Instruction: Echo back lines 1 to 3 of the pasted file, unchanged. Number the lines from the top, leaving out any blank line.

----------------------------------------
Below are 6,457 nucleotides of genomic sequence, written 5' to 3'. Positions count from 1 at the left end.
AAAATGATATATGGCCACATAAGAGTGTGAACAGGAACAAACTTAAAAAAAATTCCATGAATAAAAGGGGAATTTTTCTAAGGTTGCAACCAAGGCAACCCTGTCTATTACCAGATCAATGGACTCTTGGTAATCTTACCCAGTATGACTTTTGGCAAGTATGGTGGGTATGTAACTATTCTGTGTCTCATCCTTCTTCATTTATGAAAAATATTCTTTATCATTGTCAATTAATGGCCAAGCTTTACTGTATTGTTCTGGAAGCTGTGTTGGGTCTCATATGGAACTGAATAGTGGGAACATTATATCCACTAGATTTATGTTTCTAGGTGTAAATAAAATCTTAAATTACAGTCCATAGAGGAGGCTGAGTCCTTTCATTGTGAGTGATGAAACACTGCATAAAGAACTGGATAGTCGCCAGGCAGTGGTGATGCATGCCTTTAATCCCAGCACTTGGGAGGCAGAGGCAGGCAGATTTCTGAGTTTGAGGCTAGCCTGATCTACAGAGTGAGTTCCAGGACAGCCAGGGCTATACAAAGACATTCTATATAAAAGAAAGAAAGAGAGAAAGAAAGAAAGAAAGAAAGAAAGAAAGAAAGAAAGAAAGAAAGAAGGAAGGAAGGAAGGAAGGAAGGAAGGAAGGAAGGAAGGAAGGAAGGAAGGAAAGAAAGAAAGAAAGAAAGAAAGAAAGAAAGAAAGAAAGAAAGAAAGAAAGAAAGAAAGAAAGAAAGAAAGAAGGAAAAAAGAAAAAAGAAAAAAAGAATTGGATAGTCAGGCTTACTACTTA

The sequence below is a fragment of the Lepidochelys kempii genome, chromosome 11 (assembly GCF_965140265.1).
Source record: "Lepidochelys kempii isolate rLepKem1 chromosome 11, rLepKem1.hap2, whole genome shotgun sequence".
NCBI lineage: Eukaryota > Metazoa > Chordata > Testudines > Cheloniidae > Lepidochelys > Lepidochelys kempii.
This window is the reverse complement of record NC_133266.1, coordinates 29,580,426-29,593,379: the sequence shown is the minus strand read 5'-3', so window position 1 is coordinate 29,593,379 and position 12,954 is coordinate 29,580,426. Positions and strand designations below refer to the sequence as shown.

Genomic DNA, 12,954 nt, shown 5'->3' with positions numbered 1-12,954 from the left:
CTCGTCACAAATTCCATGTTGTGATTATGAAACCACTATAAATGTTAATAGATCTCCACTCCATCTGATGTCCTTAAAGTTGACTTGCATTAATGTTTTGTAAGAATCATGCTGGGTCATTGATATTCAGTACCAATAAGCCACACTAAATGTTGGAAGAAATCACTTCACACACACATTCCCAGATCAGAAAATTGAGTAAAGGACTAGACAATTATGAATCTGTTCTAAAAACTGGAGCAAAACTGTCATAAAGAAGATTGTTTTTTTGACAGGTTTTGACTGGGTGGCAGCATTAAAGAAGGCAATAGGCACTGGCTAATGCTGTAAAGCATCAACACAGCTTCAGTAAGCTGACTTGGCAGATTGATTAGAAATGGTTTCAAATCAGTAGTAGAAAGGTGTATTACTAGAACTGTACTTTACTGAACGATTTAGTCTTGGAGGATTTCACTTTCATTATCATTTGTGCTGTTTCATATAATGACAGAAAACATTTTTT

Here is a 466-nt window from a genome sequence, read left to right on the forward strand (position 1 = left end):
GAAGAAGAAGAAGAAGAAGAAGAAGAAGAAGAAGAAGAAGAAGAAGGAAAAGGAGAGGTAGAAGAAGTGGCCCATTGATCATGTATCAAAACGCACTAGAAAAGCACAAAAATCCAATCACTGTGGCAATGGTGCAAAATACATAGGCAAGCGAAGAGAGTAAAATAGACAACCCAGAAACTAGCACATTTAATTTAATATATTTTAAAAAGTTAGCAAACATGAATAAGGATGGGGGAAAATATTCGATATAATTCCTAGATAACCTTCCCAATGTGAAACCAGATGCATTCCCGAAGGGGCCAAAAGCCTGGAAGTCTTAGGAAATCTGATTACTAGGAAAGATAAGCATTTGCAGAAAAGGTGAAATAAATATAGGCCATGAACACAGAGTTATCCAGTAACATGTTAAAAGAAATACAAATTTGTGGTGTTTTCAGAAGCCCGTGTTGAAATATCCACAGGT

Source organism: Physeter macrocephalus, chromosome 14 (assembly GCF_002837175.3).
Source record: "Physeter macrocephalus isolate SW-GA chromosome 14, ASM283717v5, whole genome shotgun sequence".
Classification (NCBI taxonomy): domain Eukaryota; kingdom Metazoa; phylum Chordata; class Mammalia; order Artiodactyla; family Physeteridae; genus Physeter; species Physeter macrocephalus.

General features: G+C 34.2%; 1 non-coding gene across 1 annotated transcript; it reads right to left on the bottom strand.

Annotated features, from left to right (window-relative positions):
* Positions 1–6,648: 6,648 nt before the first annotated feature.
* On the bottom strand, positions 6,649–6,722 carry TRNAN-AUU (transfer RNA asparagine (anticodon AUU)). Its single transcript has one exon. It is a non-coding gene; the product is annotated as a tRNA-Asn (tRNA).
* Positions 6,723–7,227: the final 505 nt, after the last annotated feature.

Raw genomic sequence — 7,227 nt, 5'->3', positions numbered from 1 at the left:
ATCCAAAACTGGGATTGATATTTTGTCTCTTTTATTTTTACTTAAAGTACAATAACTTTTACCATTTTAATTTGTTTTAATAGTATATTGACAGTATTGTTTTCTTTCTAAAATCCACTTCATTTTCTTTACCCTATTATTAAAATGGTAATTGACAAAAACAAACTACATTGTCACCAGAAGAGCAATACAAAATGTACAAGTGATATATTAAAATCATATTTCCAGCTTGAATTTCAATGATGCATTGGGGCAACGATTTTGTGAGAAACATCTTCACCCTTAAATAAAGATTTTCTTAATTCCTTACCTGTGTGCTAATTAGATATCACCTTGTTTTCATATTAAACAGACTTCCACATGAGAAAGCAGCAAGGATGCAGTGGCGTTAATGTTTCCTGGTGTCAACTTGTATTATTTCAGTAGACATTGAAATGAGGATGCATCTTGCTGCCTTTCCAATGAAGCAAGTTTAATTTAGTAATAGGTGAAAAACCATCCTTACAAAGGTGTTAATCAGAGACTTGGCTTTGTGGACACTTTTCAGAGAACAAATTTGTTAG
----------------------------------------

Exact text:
Below are 6,457 nucleotides of genomic sequence, written 5' to 3'. Positions count from 1 at the left end.
AAAATGATATATGGCCACATAAGAGTGTGAACAGGAACAAACTTAAAAAAAATTCCATGAATAAAAGGGGAATTTTTCTAAGGTTGCAACCAAGGCAACCCTGTCTATTACCAGATCAATGGACTCTTGGTAATCTTACCCAGTATGACTTTTGGCAAGTATGGTGGGTATGTAACTATTCTGTGTCTCATCCTTCTTCATTTATGAAAAATATTCTTTATCATTGTCAATTAATGGCCAAGCTTTACTGTATTGTTCTGGAAGCTGTGTTGGGTCTCATATGGAACTGAATAGTGGGAACATTATATCCACTAGATTTATGTTTCTAGGTGTAAATAAAATCTTAAATTACAGTCCATAGAGGAGGCTGAGTCCTTTCATTGTGAGTGATGAAACACTGCATAAAGAACTGGATAGTCGCCAGGCAGTGGTGATGCATGCCTTTAATCCCAGCACTTGGGAGGCAGAGGCAGGCAGATTTCTGAGTTTGAGGCTAGCCTGATCTACAGAGTGAGTTCCAGGACAGCCAGGGCTATACAAAGACATTCTATATAAAAGAAAGAAAGAGAGAAAGAAAGAAAGAAAGAAAGAAAGAAAGAAAGAAAGAAAGAAAGAAGGAAGGAAGGAAGGAAGGAAGGAAGGAAGGAAGGAAGGAAGGAAGGAAGGAAAGAAAGAAAGAAAGAAAGAAAGAAAGAAAGAAAGAAAGAAAGAAAGAAAGAAAGAAAGAAAGAAAGAAAGAAGGAAAAAAGAAAAAAGAAAAAAAGAATTGGATAGTCAGGCTTACTACTTA

The sequence below is a fragment of the Lepidochelys kempii genome, chromosome 11 (assembly GCF_965140265.1).